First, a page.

A new exhibition wrestles with complex questions around what it means to be English at a time of strife and political upheaval.

A new exhibition wrestles with complex questions around what it means to be English at a time of strife and political upheaval.

“England and English people have a very warped sense of who they are and their place in the world,” explains Riposte founder and editor, Danielle Pender. “There’s an arrogance and a false sense of entitlement which seems to be fed through our bizarre understanding of our own history.”

At a time characterised by politic turmoil and division, questions around England, and English culture, have become all the more prevalent. A new exhibition curated by Riposte, titled England Your England, aims to open up this conversation, by inviting photographers to submit an image that they feel best sums up English culture in the current moment.

For London-based photographer Rhiannon Adam, it’s a photo of a man’s Winston Churchill tattoo, titled ‘Spliff no Cigar’. For Wendy Huynh, it’s the youthful ambition and mixed Chinese-English heritage captured in her photograph, ‘The Man Sisters’. Photographer Sophie Stafford submitted a portrait of an elderly lady at a Bingo club, while Nina Manandhar chose an image from her Gurkha Sons series – a collection of photos documenting a new generation of British-Nepalis.

Spliff no Cigar by Rhiannon Adams

These photographs – alongside images from Juliet Klottrup, Jameela Elfaki, Adama Jalloh, Kerry J Dean and Annie Lai – make up the exhibition, which is currently showing at Coal’s Drop Yard. Submitted as a meditation on contemporary English culture, collectively, the nine photographs aim to “examine the differences between who we think we might be as a nation and who we really are,” and are accompanied by a zine featuring a specially commissioned poem by Rene Matic. 

Despite hailing from different corners of the country, the images share an understanding and common appreciation for England’s eclectic make-up. A mixture of individual portraits and group shots, the exhibition paints a powerful portrait that considers the many facets of English identity, from the good to the sometimes very ugly.

The exhibition, Pender says, was motivated by the racism that followed the Euros and the Commission on Race and Ethnic Disparities report that unfairly dismissed genuine concerns, as well as the unfurling reality of Brexit. “It’s really embarrassing, but at the same time I do love this country, because it’s so weird and as this project shows, it’s full of amazing people and stories.”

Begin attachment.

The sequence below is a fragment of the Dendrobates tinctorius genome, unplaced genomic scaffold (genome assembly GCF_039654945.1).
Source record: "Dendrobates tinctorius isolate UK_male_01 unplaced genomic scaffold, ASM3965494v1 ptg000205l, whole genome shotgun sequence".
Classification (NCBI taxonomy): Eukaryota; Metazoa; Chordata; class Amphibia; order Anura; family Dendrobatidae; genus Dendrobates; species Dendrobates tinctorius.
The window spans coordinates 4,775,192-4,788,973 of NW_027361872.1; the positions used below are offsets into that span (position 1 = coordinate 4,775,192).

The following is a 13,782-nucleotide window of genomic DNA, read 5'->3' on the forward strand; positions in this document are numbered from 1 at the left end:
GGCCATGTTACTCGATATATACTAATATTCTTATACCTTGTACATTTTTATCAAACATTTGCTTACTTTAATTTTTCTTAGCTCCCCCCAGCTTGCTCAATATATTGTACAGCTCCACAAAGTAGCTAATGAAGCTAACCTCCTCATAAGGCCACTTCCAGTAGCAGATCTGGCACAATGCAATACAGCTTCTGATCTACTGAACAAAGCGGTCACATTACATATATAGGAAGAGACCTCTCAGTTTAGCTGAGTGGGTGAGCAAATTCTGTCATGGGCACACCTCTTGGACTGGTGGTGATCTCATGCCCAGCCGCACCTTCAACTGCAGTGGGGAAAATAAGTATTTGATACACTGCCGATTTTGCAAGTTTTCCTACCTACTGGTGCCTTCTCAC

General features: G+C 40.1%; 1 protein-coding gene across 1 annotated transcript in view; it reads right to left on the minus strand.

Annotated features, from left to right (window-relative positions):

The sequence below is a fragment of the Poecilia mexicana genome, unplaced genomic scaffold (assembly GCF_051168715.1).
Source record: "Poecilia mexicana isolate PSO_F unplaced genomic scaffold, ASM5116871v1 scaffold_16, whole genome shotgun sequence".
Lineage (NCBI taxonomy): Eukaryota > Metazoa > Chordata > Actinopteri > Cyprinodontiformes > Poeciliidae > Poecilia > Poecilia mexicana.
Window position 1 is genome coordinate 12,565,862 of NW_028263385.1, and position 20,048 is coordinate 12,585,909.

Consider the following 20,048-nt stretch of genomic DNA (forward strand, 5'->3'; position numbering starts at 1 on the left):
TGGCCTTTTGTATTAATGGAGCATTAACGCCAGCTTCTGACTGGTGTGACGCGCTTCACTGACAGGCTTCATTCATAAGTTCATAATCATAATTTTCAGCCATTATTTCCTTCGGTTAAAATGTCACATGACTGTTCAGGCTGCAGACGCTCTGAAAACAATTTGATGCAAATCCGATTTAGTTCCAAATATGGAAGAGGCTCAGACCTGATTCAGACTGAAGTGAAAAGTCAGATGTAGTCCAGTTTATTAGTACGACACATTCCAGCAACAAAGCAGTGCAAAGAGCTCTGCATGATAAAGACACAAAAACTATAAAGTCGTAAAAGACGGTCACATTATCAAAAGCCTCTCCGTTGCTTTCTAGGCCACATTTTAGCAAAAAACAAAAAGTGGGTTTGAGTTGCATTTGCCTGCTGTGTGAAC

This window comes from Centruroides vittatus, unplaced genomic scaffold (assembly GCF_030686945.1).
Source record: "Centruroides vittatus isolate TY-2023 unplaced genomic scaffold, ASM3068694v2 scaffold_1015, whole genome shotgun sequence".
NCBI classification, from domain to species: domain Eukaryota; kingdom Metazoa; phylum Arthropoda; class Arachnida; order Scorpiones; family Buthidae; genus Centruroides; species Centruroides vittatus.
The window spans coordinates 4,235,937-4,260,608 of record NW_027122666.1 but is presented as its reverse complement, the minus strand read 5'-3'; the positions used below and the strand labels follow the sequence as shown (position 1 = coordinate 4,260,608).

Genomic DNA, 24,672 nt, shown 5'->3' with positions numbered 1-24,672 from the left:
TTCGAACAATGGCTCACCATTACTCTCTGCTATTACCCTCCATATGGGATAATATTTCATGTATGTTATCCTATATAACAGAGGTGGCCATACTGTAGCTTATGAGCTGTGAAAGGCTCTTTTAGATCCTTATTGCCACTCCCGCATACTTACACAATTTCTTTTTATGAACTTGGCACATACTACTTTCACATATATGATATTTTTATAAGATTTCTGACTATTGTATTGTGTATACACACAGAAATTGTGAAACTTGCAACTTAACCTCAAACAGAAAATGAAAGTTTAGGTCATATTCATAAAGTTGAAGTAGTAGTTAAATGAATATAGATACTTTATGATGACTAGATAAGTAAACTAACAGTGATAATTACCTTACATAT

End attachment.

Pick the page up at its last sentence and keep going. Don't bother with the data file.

The Man Sisters by Wendy Huynh

The exhibition borrows its title from George Orwell’s 1941 essay, in which the novelist attempts to define what English culture is and who English people are at a time when the threat of Nazism was very real. “I’d read the essay a while ago and I think about it very often. Right now, it feels like a pivotal time in English history as we come out of the EU but we’re not sure what impact this is going to have on everything,” says Pender. The project was initiated as a sort of health check, she says, a loose measure of England’s values in 2021.

The accessibility of the show, which is free, is a testament to the spirit of the project, and was an important element for Pender. “I love going to galleries, but there is an exclusivity and formula,” she says, “it still often feels very sterile and even when the art has been created out of chaos they’re shown in these very staid ways.”

Power by Jameela Elfaki

England your England instead engages with its surroundings, offering visitors a welcome invitation: “I love art that you come across outside of galleries, that people who might not feel comfortable in galleries or museums can go and see or come across by accident.”

Selected on account of their differing styles and contrary geographies, the nine images offer separate narratives that each present a unique perspective on England today. For Pender, the photograph of Klottrup’s neighbour shearing sheep in Yorkshire was particularly moving. “That way of life is so harsh and physical and we all depend on it but it’s not often seen,” she explains. “They shear the sheep for their wellbeing – not to make money out of wool as they can’t compete with the price of synthetic materials now. That says something really heavy about the state of the modern world.”

Bleak Bank Farm by Juliet Klottrup

Tesco Girl by Kerry J Dean

Karaoke by Annie Lai

Untitled by Adama Jalloh

“Tyson” Rana by Nina Manandhar

England Your England is at the Outside Gallery, Coal Drops Yard, from 8 September to 14 November. The collection has also been made into a limited edition zine featuring INGLAN, a specially commissioned poem by Rene Matic available to buy on Riposte’s official website.

Follow Zoe Whitfield on Twitter.

Enjoyed this article? Like Huck on Facebook or follow us on Twitter.